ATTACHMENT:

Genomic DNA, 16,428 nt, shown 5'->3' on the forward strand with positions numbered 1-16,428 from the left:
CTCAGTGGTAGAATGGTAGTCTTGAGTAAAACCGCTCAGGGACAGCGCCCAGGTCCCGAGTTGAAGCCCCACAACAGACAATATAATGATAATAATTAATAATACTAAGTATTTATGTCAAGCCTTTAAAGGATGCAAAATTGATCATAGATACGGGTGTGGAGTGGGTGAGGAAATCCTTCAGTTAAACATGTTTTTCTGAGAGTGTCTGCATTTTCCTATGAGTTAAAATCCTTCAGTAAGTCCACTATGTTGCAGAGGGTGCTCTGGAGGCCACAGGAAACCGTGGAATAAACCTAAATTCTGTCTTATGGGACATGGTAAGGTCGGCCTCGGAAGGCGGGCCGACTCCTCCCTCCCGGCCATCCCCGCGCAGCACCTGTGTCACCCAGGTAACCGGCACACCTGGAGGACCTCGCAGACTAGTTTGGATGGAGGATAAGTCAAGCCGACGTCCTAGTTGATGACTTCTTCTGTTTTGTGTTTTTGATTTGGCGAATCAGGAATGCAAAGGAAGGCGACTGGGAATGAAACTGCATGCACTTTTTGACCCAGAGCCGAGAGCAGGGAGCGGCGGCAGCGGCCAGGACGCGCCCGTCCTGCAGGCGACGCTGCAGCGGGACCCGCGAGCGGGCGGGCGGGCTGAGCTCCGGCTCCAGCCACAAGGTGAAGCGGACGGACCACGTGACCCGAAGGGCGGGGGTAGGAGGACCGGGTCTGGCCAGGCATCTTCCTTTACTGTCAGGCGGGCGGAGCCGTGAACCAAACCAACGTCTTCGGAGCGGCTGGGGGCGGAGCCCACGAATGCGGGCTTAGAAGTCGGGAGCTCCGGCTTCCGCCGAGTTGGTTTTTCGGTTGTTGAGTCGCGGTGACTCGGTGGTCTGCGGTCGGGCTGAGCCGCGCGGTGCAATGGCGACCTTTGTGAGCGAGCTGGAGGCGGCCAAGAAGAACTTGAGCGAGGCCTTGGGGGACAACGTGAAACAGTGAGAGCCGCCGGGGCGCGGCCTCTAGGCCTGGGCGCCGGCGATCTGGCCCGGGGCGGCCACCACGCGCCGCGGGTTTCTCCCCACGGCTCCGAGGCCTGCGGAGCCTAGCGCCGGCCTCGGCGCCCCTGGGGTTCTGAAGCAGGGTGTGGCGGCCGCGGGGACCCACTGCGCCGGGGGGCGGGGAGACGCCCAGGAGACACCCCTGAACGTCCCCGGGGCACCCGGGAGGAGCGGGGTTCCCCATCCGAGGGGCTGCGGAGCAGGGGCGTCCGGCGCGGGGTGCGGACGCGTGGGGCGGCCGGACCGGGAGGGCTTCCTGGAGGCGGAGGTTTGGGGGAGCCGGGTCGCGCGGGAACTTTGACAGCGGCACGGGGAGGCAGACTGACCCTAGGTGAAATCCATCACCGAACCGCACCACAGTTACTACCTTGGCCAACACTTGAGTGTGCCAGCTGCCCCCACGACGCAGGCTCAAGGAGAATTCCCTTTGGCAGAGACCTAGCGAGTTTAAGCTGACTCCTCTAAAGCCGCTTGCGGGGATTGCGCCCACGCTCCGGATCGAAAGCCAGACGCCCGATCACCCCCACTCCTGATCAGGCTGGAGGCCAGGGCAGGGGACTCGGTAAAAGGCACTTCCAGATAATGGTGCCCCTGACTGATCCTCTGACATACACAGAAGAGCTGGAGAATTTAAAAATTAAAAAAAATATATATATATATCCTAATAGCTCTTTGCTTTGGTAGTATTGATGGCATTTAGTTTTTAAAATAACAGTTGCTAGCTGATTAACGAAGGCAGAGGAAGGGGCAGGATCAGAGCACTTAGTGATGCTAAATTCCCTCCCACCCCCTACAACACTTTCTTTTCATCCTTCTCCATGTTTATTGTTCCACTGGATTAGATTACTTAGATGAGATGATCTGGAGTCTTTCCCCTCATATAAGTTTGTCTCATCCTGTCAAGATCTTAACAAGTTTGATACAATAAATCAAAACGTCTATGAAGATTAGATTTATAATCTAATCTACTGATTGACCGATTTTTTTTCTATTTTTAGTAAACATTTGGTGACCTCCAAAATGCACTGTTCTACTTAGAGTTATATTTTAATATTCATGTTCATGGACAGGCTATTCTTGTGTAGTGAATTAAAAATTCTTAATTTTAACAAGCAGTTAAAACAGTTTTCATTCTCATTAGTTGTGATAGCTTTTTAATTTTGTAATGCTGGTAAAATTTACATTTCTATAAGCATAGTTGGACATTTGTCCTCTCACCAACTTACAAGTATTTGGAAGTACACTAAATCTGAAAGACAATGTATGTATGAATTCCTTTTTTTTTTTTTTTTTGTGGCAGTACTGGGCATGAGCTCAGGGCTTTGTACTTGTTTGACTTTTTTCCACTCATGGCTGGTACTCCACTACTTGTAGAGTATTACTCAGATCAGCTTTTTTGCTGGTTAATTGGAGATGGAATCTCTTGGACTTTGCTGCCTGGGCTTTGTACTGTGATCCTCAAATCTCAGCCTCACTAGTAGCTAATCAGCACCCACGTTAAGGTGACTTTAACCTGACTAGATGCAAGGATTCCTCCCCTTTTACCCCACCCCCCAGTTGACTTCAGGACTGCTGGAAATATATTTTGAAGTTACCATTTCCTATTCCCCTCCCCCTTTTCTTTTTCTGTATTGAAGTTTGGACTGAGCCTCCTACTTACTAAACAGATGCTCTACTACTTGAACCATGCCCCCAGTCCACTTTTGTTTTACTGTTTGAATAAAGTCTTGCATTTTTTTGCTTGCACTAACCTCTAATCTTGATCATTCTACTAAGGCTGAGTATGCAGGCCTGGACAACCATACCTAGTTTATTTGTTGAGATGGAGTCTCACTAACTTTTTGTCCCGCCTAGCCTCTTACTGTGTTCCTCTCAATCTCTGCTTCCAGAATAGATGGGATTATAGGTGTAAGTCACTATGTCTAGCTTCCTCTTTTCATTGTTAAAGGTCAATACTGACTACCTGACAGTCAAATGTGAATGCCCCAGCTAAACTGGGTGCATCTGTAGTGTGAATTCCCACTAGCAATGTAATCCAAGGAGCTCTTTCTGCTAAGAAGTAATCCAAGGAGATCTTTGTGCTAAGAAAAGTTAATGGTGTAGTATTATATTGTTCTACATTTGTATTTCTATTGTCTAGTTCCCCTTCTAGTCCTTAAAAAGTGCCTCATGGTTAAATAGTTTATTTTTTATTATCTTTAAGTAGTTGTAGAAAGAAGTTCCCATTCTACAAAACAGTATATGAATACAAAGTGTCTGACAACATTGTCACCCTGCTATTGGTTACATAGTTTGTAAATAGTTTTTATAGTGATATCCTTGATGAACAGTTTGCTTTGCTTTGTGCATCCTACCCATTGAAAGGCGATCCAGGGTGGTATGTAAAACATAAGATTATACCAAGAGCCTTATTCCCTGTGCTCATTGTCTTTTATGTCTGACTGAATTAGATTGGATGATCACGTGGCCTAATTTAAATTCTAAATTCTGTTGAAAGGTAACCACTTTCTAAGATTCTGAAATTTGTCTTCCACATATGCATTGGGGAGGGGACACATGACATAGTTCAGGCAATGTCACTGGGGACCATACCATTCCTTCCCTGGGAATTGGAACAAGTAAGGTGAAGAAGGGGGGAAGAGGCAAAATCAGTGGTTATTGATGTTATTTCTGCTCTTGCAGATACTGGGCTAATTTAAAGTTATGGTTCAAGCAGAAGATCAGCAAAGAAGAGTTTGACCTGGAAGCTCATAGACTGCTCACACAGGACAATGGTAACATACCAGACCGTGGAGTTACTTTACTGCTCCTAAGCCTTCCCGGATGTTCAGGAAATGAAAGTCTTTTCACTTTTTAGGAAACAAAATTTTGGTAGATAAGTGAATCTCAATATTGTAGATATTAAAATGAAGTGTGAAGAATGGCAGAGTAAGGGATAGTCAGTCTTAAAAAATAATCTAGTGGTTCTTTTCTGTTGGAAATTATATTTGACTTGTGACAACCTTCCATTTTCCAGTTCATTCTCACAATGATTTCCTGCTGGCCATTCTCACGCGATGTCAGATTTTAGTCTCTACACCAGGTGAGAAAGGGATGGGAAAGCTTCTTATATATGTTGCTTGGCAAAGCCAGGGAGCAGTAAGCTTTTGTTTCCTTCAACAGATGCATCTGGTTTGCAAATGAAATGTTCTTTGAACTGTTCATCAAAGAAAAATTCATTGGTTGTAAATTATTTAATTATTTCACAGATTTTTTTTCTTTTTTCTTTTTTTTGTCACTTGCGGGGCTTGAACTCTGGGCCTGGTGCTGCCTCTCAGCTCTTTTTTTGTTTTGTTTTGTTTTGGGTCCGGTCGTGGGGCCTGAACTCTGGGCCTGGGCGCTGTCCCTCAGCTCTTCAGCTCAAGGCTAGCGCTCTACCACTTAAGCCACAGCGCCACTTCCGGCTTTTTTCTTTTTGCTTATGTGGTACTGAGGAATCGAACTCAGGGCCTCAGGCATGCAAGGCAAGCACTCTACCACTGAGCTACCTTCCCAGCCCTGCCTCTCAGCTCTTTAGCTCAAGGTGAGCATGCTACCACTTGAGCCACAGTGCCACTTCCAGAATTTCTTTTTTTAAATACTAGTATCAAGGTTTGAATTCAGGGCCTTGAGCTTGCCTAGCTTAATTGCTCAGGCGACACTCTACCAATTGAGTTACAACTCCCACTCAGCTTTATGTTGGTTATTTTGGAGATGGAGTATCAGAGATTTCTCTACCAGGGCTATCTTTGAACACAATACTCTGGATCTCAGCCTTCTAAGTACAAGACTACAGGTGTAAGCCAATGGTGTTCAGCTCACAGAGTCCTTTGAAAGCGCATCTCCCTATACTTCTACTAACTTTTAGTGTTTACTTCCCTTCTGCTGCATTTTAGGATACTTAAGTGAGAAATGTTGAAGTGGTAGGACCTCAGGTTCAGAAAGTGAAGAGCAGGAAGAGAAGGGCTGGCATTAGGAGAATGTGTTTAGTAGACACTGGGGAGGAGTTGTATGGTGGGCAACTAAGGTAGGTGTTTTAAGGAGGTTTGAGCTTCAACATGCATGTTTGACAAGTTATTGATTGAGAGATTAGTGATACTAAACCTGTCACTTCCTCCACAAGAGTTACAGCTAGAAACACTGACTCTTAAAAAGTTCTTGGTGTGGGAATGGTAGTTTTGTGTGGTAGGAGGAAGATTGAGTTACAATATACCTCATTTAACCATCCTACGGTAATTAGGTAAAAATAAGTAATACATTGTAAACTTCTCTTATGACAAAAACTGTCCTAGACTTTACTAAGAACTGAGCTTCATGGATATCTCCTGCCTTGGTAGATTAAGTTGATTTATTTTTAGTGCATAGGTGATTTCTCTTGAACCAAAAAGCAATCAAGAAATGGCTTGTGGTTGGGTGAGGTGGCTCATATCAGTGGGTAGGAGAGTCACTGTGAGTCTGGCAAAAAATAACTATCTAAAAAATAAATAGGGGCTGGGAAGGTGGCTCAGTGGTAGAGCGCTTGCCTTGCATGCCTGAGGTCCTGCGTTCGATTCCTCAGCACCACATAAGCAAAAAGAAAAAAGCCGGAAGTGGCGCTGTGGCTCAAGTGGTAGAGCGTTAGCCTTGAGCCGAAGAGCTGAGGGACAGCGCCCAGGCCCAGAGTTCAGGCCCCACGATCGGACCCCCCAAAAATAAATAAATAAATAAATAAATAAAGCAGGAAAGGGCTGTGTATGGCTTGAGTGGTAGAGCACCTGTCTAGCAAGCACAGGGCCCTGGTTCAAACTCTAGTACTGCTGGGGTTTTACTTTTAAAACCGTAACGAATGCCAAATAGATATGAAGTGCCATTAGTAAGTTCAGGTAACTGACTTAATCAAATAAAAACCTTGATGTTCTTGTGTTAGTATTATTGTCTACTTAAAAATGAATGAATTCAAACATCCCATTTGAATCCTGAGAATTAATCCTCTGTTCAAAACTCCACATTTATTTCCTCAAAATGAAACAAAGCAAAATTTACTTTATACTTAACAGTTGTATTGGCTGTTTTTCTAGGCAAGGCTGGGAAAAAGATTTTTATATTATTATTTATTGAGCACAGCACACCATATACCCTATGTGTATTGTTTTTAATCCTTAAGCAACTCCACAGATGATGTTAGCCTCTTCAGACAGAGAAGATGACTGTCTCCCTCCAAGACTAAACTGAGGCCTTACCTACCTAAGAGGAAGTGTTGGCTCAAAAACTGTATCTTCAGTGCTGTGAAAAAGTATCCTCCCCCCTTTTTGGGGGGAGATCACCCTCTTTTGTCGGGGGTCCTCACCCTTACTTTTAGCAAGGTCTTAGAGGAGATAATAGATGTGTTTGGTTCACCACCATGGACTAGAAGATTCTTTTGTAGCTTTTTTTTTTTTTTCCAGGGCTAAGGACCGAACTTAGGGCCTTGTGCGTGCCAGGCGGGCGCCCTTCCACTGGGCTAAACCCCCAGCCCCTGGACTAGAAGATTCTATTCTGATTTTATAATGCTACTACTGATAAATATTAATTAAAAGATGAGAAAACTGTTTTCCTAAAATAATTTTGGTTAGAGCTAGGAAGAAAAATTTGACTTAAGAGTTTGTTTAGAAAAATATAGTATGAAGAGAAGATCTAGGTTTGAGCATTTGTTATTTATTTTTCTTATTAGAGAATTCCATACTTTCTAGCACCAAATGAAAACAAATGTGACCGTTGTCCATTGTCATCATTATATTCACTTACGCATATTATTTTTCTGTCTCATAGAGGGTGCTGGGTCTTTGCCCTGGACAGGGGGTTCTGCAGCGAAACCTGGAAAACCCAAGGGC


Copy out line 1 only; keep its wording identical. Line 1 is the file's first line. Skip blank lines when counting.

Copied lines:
Genomic DNA, 16,428 nt, shown 5'->3' on the forward strand with positions numbered 1-16,428 from the left: